Customer trust is about putting more focus on nurturing the relationship than on miserly squeezing every dollar out of every transaction. This doesn’t mean “giving away the shop.” Everyone in the organization should protect and grow the assets of the organization. However, customers remember organizations that refrain from “nickel and diming them to death.” Find ways to do little extras for customers they didn’t expect. The small, personalized extras gain more customer devotion mileage than big, splashy ones.

Noble Service Comes from Character

I was exiting a taxi at the Hartford airport and requested a receipt for the fare. The taxi driver laughingly said, “I’ll give you two—one for you and one you can turn in for however much you think you can get the boss to reimburse.” The message was clear. He believed every business traveler pursued ways to stiff the company by padding their travel expense reports. “I only need one,” I told him. “I own the company.” His grin quickly changed to a look of embarrassment.

Noble service comes from “own the company” character. It means every employee making decisions like an owner. Smart owners practice responsible stewardship along with giving great service. They make decisions with one hand on their “wallet” and the other on their heart. And, when customers witness service with character, their confidence in that organization climbs. When they witness decisions that would make a mother proud, it invites them to return and provokes them to tell others.

Character-filled service is not just a reflection of the organization’s values (One of Enron’s core values was “integrity!”), it is every person always focusing on doing “what’s right.” While leaders-with-character make it much easier to take the high road, customers are typically served by people far from the board room. And, that means finding courage and tenacity. It means looking at every action or decision through the lens of “What would this teach my son or daughter if they could watch me now.”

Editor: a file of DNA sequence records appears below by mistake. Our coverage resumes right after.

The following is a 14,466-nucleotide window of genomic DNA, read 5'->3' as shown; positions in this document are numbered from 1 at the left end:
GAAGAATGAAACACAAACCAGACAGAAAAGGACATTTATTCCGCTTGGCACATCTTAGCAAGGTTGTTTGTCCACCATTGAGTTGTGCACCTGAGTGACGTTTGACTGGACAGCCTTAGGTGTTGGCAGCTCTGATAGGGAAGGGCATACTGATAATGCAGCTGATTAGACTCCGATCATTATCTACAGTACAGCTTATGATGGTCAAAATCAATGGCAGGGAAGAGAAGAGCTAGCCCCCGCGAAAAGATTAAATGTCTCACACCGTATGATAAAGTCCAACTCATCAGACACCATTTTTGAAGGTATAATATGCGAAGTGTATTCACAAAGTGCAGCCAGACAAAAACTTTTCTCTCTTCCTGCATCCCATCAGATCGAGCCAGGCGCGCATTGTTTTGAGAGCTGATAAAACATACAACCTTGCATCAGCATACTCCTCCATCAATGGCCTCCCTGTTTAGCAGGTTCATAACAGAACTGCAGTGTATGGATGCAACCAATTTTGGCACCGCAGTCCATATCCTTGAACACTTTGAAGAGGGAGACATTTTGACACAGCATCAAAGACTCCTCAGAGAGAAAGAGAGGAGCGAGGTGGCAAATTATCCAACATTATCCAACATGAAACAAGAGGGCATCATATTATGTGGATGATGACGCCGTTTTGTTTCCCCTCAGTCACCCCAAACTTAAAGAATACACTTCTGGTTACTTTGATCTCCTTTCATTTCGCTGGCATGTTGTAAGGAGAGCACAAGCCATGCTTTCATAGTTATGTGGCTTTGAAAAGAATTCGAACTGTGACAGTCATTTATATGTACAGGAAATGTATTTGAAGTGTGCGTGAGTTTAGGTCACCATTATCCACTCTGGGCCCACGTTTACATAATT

When organizations are economically challenged, there can be a temptation to jettison a customer focus in exchange for a “greed focus.” Hunkering down need not include shutting out. While “only about the bottom line” may yield short-term returns, it is almost guaranteed to produce long-term failure. Treating the customer well in the tough times insures they treat you well in the better times.

We live in an era of grey—more pessimism than hope; more worry than joy. Imaginative service can be the light at the end of dreariness if it targets the customers’ hearts, not just their bank accounts. Does your service lift spirits? Does is elevate the soul of customer service? What can you do to make your customer “want to be a better person?”

Chip Bell
Chip R. Bell is the founder of the Chip Bell Group ( and a renowned keynote speaker and customer loyalty consultant. Dr. Bell has authored several best-selling books including The 9 1/2 Principles of Innovative Service and, with John Patterson, Take Their Breath Away. His newest book, Sprinkles: Creating Awesome Experiences Through Innovative Service, will be released in February.